Or compare the endings of Luke and Acts. The Gospel ends with a long and detailed focus on Jesus’ passion and death. In fact, Lk 9:51 introduces the theme of Jesus journeying toward Jerusalem and the cross earlier than does any other Gospel. Acts, too, slows down its narrative substantially to focus on Paul’s final, fateful journey to Jerusalem and the sufferings and imprisonments that await him there, in Caesarea and in Rome. Luke may or may not have written his account after Paul’s eventual death, but he certainly sees parallels in the closing stages of the lives of both Jesus and Paul. These kinds of similarities between Luke and Acts suggest that Luke saw the life of a faithful disciple as often imitating that of Christ, both in its spiritual power and in the necessity of suffering. What was true for Paul should therefore be true for us. Unfortunately, we rarely find the combination of the themes “power” and “suffering” in contemporary Christianity; those who successfully emphasize the one usually tend to play down the other. 1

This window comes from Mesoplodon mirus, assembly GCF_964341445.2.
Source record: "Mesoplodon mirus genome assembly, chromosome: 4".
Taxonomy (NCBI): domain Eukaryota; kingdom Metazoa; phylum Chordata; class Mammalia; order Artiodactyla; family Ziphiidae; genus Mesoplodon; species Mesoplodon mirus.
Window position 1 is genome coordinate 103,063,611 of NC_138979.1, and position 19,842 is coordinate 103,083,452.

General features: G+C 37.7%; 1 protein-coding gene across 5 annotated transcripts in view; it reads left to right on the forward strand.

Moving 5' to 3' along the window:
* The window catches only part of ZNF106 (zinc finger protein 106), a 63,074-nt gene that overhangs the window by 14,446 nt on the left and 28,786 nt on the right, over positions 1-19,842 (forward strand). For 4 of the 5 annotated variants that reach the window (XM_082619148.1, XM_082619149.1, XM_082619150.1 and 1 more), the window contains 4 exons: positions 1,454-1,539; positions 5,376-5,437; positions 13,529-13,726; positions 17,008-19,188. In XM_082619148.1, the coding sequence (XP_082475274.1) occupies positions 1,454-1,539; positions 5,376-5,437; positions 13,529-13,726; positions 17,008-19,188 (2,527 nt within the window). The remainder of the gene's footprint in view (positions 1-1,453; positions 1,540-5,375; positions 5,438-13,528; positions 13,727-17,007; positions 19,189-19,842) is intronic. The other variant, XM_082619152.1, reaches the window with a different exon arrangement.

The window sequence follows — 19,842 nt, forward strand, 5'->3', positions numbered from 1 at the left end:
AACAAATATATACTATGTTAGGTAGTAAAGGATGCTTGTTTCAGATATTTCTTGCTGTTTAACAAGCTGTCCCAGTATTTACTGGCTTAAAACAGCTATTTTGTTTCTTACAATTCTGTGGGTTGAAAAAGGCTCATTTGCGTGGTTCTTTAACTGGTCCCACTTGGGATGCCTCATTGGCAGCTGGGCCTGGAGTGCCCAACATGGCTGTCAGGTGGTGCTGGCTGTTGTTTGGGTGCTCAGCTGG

I pray that I would become more of that type of disciple: expecting power, enduring suffering, and reflecting Christ in all.


  1. From Klein, Blomberg, and Hubbard, Introduction to Biblical Interpretation (Nashville: Thomas Nelson, 2004), 422.

Three Reasons to Have Joy in Trials

The Apostle Peter

This past Sunday at GFC we began a new series in the book of 1 Peter called ‘A Holy People Living Wholly for God.’ One of the themes that’s immediately apparent in this letter is that of suffering. Peter is clearly writing to Christians whom he expects will undergo trials. The suffering for them, to this point, is not extreme or absolute. Rather, they are ‘grieved by various trials.’ Some are worse than others, all are different, none are fun.

Peter reminds them of their salvation (1 Pet 1.3-5) and tells them that in light of their salvation they can still rejoice despite undergoing hardship (1 Pet 1.6). Apart from their salvation itself (with a certain future hope of an inalienable, glorious inheritance), there are at least three reasons given by Peter why Christians can rejoice in their trials. Though many of our circumstances are different, all of his reasons still pertain to us today.